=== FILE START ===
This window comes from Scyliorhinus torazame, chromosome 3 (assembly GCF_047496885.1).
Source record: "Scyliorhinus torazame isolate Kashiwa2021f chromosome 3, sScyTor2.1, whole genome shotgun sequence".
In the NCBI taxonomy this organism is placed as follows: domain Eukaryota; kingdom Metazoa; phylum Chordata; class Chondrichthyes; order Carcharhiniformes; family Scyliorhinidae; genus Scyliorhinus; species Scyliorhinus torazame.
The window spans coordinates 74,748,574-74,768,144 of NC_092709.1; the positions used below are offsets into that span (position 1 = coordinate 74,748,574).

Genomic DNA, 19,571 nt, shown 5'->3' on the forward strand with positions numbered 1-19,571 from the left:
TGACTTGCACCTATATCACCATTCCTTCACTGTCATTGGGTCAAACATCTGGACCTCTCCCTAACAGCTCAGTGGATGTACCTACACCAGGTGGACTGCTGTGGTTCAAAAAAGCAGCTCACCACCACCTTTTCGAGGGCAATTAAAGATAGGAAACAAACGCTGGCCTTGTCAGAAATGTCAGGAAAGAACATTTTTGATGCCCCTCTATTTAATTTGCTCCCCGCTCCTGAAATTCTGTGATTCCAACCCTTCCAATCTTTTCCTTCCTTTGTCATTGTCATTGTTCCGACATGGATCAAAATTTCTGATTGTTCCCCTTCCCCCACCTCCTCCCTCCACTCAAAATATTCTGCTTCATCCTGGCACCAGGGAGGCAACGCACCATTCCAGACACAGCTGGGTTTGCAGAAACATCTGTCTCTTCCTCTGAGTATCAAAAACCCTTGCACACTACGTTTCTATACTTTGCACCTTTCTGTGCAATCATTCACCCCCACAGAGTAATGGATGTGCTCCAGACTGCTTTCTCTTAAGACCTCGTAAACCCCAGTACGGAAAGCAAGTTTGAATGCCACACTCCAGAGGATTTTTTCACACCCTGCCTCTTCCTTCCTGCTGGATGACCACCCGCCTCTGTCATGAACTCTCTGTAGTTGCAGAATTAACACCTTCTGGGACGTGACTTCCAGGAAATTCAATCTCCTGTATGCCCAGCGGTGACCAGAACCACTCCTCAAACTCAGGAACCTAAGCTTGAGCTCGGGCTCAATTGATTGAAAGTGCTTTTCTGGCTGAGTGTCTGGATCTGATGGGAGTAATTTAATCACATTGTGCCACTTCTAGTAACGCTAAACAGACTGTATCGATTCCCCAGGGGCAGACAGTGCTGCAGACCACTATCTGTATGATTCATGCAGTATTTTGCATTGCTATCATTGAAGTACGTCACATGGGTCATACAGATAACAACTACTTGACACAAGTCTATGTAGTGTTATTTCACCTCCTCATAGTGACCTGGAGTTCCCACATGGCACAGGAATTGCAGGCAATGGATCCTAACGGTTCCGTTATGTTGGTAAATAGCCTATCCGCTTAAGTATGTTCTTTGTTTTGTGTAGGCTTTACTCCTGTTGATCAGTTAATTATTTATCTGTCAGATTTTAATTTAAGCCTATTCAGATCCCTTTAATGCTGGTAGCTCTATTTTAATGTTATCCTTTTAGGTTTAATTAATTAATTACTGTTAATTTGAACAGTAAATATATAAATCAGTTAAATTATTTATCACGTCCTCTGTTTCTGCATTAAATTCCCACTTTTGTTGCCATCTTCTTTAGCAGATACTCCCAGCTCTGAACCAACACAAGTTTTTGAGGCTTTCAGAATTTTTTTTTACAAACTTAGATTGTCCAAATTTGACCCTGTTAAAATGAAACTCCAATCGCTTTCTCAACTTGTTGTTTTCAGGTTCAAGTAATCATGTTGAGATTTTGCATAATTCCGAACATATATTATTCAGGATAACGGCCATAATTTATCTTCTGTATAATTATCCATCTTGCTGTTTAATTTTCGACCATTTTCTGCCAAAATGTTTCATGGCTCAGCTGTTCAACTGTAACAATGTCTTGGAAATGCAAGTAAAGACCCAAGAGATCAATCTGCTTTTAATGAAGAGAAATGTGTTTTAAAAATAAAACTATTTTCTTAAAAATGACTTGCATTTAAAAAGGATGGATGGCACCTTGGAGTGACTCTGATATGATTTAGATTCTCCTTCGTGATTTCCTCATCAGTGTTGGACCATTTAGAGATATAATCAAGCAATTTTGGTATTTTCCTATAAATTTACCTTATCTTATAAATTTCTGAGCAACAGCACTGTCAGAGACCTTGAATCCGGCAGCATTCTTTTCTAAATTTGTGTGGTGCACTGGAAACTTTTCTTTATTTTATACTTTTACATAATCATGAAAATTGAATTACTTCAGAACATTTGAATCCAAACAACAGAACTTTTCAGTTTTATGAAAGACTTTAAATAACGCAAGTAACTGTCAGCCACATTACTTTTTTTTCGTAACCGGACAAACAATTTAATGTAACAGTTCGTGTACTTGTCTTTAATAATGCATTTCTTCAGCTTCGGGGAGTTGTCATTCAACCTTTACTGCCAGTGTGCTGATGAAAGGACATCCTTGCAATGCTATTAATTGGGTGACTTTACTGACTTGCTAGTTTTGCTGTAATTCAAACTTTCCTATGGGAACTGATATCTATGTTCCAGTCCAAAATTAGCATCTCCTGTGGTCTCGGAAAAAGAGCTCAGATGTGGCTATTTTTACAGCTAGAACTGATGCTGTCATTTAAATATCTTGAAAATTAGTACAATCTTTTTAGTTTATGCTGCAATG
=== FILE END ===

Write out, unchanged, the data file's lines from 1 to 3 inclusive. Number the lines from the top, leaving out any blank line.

This window comes from Scyliorhinus torazame, chromosome 3 (assembly GCF_047496885.1).
Source record: "Scyliorhinus torazame isolate Kashiwa2021f chromosome 3, sScyTor2.1, whole genome shotgun sequence".
In the NCBI taxonomy this organism is placed as follows: domain Eukaryota; kingdom Metazoa; phylum Chordata; class Chondrichthyes; order Carcharhiniformes; family Scyliorhinidae; genus Scyliorhinus; species Scyliorhinus torazame.